At the time, I wasn’t aware that I was pitching a business opportunity. Long before the business reality show Shark Tank, my capstone course assignment in graduate school was to create a Mock business and present it to peers and a panel of instructors. To add to that, we were allowed only fifteen minutes to present. It might not sound like a lot of time to give, but it’s more than you think.
Shark Tank is entertaining. The entrepreneurs seeking an investment might have emotional stories. They might have interesting backgrounds. The sharks might even love the presented products. The sharks only invest if the product or service will make them money.
Pitch Your Business:
Nowadays, you hear about pitch competitions all the time. Business pitch competitions have become popular among entrepreneurs because it’s another source of funding. Another upside to pitch competitions is that it isn’t limited to one business type. Whether your business is a startup or in a growth phase, you can participate (depending upon competition entry rules). There’s also flexibility in terms of how to pitch. Online, onsite, in an elevator, or creating a deck (slides), are ways to present your business.
What is a business pitch?
No matter how good your product or service is, there comes a time to pitch your business. A business pitch is a presentation where you’re telling others about your company. Think about what investors would be interested in hearing. It’s an opportunity for others to learn about a new business. When you pitch your business, remember that investors invest in people, not the product or service. Investment or not, you still are a winner. You get to meet other entrepreneurs and build your network.
Pitch Length and Inclusions:
Depending on the competition rules, the duration of a pitch varies. Ideally, presentations are within sixty seconds. Your pitch needs to include the following:
Who are you?
What do you do?
Who do you serve?
What problem does your business solve?
How do you solve the problem?
Once the pitch is over, someone will have questions, and you need to provide answers. Since investors have to decide whether your business is a good investment or not, you have to provide data. Yes, give them the numbers! Even if your business is a startup, you should do market research.
Numbers you should include:
- Demographics of your target audience (customers): Includes age, gender, income level, location, education level, and relationship status.
- Sales: Include the dollar amount of sales made within a period (monthly, annually), number of customers your business has, average spending amount per customer, and percentage of repeat customers.
- Unique Selling Proposition: You’ve probably heard of this term. USP is basically what your business does that your competitors can’t duplicate. By the way, a unique selling proposition isn’t a logo, website, or free shipping.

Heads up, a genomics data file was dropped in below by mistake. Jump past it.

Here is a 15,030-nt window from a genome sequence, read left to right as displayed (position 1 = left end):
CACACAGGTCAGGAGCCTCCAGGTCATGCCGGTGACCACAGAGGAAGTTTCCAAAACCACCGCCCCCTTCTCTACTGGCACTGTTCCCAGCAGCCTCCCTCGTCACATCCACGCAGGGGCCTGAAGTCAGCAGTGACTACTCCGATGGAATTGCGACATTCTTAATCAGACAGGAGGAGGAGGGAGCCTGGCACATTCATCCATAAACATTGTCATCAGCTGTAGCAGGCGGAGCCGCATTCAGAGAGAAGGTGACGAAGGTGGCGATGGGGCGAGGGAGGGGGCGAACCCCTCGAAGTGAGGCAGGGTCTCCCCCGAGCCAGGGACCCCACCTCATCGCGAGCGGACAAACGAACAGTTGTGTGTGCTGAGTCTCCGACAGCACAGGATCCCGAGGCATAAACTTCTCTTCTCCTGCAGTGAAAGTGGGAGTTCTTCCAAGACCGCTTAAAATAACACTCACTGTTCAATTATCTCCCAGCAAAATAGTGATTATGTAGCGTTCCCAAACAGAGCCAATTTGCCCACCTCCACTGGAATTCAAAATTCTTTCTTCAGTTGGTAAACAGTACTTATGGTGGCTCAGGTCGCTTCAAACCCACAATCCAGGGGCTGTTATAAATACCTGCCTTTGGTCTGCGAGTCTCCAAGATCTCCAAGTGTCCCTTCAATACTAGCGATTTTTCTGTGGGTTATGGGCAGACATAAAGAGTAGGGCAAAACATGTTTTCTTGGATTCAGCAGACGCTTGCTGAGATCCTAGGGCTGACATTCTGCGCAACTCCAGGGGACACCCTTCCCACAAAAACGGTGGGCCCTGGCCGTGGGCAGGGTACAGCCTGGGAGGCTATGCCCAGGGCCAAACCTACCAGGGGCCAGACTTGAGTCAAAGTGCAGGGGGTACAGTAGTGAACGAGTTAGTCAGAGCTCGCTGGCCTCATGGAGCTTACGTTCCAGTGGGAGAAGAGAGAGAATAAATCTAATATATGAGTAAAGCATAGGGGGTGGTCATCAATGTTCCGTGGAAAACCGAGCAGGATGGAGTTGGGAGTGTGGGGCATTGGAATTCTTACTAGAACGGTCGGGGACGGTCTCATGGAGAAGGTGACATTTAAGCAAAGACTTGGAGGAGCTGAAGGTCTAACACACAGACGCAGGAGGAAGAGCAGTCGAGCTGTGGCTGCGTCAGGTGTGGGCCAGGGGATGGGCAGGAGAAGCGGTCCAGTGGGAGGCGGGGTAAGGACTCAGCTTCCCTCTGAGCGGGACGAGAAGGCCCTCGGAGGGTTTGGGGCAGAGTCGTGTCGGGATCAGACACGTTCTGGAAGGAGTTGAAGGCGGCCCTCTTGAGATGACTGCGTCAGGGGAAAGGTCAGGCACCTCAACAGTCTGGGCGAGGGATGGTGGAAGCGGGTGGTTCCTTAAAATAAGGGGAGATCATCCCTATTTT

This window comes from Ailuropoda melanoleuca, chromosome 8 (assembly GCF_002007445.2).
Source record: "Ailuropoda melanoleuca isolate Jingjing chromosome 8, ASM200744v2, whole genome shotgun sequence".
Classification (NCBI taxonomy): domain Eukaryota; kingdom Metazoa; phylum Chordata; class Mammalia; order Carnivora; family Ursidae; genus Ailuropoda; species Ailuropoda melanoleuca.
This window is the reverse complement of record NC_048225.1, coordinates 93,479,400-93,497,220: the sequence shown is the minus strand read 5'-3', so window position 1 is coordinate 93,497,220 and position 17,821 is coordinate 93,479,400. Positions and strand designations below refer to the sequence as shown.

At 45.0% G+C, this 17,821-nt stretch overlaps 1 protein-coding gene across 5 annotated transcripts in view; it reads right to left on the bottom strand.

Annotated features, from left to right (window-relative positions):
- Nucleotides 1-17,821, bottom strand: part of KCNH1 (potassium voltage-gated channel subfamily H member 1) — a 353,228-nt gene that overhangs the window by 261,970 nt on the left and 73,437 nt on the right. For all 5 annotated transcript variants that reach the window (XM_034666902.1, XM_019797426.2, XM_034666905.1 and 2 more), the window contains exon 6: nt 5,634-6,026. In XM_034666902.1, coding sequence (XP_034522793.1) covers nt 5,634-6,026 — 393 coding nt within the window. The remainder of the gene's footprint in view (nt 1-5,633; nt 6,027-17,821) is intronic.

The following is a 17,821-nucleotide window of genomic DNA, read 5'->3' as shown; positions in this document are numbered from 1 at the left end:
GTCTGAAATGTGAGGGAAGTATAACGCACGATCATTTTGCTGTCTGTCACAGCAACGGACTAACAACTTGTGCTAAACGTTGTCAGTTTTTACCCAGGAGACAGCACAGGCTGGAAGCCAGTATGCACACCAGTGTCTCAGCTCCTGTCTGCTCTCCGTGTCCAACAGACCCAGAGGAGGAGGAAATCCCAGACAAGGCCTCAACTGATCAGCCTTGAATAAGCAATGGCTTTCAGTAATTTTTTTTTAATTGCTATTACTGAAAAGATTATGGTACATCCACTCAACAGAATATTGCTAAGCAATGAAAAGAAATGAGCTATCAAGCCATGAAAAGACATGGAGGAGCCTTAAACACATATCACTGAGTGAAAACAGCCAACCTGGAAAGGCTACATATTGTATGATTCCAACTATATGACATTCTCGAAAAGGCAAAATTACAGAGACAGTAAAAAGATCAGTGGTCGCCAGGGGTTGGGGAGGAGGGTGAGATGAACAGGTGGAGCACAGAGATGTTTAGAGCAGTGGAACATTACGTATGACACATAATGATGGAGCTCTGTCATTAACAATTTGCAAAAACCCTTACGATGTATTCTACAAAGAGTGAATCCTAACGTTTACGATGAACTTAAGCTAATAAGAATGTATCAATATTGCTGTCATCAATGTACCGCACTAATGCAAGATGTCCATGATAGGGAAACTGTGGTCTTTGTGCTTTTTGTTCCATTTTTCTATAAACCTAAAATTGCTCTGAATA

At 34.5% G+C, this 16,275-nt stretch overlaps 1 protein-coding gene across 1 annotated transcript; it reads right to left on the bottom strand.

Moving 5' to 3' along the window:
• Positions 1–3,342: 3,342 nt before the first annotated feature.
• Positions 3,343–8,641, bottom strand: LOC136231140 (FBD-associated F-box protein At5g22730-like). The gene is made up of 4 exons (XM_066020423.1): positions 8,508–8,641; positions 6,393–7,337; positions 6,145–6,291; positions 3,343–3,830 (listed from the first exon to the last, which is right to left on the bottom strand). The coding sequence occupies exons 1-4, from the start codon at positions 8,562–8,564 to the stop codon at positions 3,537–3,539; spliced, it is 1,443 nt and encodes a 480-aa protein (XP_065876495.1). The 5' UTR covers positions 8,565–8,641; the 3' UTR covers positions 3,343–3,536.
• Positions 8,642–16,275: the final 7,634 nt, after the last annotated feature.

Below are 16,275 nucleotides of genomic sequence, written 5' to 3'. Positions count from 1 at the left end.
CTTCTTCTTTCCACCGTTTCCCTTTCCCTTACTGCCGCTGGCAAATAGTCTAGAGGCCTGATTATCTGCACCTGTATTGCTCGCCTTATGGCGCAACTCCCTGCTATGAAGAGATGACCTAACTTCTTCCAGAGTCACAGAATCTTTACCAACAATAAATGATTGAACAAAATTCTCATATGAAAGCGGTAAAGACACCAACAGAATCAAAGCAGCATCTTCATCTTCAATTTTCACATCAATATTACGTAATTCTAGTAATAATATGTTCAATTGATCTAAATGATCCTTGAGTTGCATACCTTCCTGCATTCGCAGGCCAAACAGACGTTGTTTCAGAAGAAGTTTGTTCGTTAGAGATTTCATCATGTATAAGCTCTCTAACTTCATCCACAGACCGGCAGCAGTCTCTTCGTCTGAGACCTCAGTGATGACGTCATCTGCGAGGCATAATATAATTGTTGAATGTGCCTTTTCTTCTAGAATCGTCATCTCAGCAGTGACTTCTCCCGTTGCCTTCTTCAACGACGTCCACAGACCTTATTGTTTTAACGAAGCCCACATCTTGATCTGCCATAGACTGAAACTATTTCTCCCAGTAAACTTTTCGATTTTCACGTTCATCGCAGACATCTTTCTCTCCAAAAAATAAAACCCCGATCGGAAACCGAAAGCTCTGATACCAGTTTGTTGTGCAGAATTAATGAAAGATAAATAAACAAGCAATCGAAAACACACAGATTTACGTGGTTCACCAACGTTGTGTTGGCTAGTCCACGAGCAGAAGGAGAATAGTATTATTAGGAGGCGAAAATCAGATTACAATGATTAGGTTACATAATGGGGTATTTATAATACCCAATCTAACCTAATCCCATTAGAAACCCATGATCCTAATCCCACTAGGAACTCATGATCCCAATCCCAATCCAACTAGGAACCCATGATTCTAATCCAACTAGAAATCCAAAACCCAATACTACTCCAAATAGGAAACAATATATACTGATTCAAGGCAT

- COGS/Price: Know how much it costs to produce your product or service and the selling price. These two numbers communicate how much margin the business has.
- Customer Acquisition Cost (CAC): How much does it cost to get new customers (conversions). That includes ads on social media, google, YouTube, Reddit, and other platforms. Also, listings on Etsy and other selling platforms.
Those are just a few numbers to include in your pitch. As you answer questions, be prepared to answer additional questions and further explain your answers.
What makes a good pitch?
Think of a business pitch as storytelling. Start off addressing a current problem and state statistics if you have data. Pitching should communicate the who, what, when, where, why, and how of your business. State the unique factor of your business. Last, talk about how your company solves a problem and how you do it better than your competitors. You know you have a good pitch when listeners ask quality questions or provide good feedback about your business.
Preparing to Pitch Your Business
Always be prepared to talk about your business. You never know when an opportunity may arise. Many business owners are afraid of public speaking. The goal is to make an effort. When pitching your business for the first time, it’s not going to be the best. However, the more you practice your pitch, the better at it you become.
Here are a few preparation tips:
- Keep it short and simple
- Be yourself when pitching
- Write out your pitch and practice speaking it
- Make a list of potential questions someone will ask about your business
- Ask others to listen to your pitch and provide feedback
- Implement feedback and make adjustments where necessary
In summary, pitch your business often. Find different ways to present your business because everyone doesn’t process information the same. Even if most pitches are live, you should still create a pitch deck, just if someone asks that you provide one. Listen to online business pitches and podcasts on public speaking. You grow by learning from others. Last, enter and attend pitch competitions often.
Was today’s blog post helpful? If so, share in the comments what you learned.